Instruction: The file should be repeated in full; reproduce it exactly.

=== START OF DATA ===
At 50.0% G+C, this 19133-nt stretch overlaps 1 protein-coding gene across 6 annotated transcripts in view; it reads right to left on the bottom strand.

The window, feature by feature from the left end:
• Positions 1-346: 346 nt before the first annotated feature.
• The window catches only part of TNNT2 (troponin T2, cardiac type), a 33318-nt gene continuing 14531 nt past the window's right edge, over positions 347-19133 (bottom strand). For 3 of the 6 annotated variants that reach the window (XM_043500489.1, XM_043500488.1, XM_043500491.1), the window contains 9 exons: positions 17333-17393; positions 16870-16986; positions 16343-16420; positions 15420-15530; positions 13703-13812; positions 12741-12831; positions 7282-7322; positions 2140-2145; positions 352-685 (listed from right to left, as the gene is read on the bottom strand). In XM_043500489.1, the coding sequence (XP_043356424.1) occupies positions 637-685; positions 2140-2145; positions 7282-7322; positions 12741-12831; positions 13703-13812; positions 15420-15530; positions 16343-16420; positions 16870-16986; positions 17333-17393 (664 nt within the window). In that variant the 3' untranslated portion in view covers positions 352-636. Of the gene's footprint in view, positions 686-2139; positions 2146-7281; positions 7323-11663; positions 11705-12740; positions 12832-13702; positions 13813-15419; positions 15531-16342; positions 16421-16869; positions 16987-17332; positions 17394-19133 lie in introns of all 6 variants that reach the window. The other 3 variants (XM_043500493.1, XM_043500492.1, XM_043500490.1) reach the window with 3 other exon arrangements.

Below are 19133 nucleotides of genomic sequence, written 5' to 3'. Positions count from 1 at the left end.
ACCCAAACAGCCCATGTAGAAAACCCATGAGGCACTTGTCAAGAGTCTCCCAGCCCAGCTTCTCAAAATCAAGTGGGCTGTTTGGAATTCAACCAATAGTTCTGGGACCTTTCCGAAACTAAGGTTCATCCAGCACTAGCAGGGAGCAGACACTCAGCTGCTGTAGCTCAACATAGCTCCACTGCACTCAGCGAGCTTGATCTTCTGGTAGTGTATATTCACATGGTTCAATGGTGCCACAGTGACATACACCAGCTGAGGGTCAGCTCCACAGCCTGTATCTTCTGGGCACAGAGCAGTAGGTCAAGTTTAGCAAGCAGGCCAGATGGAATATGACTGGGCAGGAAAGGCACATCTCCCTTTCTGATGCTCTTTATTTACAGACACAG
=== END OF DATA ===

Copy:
At 50.0% G+C, this 19133-nt stretch overlaps 1 protein-coding gene across 6 annotated transcripts in view; it reads right to left on the bottom strand.

The window, feature by feature from the left end:
• Positions 1-346: 346 nt before the first annotated feature.
• The window catches only part of TNNT2 (troponin T2, cardiac type), a 33318-nt gene continuing 14531 nt past the window's right edge, over positions 347-19133 (bottom strand). For 3 of the 6 annotated variants that reach the window (XM_043500489.1, XM_043500488.1, XM_043500491.1), the window contains 9 exons: positions 17333-17393; positions 16870-16986; positions 16343-16420; positions 15420-15530; positions 13703-13812; positions 12741-12831; positions 7282-7322; positions 2140-2145; positions 352-685 (listed from right to left, as the gene is read on the bottom strand). In XM_043500489.1, the coding sequence (XP_043356424.1) occupies positions 637-685; positions 2140-2145; positions 7282-7322; positions 12741-12831; positions 13703-13812; positions 15420-15530; positions 16343-16420; positions 16870-16986; positions 17333-17393 (664 nt within the window). In that variant the 3' untranslated portion in view covers positions 352-636. Of the gene's footprint in view, positions 686-2139; positions 2146-7281; positions 7323-11663; positions 11705-12740; positions 12832-13702; positions 13813-15419; positions 15531-16342; positions 16421-16869; positions 16987-17332; positions 17394-19133 lie in introns of all 6 variants that reach the window. The other 3 variants (XM_043500493.1, XM_043500492.1, XM_043500490.1) reach the window with 3 other exon arrangements.

Below are 19133 nucleotides of genomic sequence, written 5' to 3'. Positions count from 1 at the left end.
ACCCAAACAGCCCATGTAGAAAACCCATGAGGCACTTGTCAAGAGTCTCCCAGCCCAGCTTCTCAAAATCAAGTGGGCTGTTTGGAATTCAACCAATAGTTCTGGGACCTTTCCGAAACTAAGGTTCATCCAGCACTAGCAGGGAGCAGACACTCAGCTGCTGTAGCTCAACATAGCTCCACTGCACTCAGCGAGCTTGATCTTCTGGTAGTGTATATTCACATGGTTCAATGGTGCCACAGTGACATACACCAGCTGAGGGTCAGCTCCACAGCCTGTATCTTCTGGGCACAGAGCAGTAGGTCAAGTTTAGCAAGCAGGCCAGATGGAATATGACTGGGCAGGAAAGGCACATCTCCCTTTCTGATGCTCTTTATTTACAGACACAG